Open Collections

UBC Theses and Dissertations

UBC Theses Logo

UBC Theses and Dissertations

A multiple accounts approach for analyzing the effectiveness of NOx emissions controls in the GVRD airshed Smailes, Robert L. 1996

Your browser doesn't seem to have a PDF viewer, please download the PDF to view this item.

Item Metadata

Download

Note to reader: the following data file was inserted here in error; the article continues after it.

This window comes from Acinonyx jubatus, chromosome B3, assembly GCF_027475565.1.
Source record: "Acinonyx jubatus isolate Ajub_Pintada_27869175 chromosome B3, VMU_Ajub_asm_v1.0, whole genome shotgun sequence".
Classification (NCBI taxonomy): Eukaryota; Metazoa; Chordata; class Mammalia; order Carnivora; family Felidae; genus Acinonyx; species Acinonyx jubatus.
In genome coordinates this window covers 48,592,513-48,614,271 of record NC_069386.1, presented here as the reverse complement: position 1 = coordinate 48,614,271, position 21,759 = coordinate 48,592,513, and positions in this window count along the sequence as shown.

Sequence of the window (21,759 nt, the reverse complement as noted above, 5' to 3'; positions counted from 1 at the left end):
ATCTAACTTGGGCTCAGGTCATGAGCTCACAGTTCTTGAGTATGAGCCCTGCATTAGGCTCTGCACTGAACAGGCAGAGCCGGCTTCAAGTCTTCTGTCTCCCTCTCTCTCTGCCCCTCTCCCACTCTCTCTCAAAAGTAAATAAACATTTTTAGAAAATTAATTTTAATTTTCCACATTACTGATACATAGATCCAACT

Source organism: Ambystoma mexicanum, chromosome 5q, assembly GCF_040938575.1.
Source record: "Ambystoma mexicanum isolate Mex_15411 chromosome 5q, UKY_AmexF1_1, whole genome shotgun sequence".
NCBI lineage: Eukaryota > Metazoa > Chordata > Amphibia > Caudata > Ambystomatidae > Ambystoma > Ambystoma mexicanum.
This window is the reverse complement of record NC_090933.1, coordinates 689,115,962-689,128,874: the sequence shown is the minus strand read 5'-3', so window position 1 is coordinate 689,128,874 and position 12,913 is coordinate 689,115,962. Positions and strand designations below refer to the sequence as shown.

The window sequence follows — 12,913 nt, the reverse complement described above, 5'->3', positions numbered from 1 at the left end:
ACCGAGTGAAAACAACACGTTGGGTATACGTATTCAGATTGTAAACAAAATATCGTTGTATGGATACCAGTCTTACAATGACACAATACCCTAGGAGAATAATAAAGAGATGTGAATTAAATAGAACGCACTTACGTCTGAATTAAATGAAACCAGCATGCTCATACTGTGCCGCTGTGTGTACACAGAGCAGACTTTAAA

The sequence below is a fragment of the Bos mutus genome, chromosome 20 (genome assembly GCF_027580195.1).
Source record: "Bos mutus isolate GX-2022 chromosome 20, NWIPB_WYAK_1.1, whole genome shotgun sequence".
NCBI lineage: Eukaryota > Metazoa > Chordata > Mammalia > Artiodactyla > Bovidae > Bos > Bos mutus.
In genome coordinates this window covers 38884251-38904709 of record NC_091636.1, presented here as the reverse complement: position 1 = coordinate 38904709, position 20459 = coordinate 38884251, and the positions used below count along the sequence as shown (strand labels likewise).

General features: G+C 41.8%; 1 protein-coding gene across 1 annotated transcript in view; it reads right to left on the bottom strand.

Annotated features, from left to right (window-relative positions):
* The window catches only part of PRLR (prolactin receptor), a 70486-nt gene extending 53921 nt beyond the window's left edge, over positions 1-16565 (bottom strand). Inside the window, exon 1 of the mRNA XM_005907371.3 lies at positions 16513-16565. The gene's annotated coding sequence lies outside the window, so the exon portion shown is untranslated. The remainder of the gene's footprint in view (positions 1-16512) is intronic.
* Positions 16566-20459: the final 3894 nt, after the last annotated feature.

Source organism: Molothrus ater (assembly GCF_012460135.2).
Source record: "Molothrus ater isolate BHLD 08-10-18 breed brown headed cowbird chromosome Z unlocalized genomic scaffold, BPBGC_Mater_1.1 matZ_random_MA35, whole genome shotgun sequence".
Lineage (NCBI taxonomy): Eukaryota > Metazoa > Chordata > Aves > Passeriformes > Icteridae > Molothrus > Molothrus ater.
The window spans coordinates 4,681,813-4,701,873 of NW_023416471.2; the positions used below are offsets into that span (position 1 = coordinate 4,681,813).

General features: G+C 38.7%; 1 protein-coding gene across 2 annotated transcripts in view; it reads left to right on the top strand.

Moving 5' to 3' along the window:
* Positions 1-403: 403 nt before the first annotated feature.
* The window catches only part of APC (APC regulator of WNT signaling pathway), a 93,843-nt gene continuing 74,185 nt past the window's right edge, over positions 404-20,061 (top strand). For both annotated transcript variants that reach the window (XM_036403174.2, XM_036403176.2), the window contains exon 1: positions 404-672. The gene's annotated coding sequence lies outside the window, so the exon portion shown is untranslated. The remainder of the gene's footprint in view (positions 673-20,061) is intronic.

Media
831-ubc_1996-0372.pdf [ 4.86MB ]
Metadata
JSON: 831-1.0087193.json
JSON-LD: 831-1.0087193-ld.json
RDF/XML (Pretty): 831-1.0087193-rdf.xml
RDF/JSON: 831-1.0087193-rdf.json
Turtle: 831-1.0087193-turtle.txt
N-Triples: 831-1.0087193-rdf-ntriples.txt
Original Record: 831-1.0087193-source.json
Full Text
831-1.0087193-fulltext.txt
Citation
831-1.0087193.ris

Full Text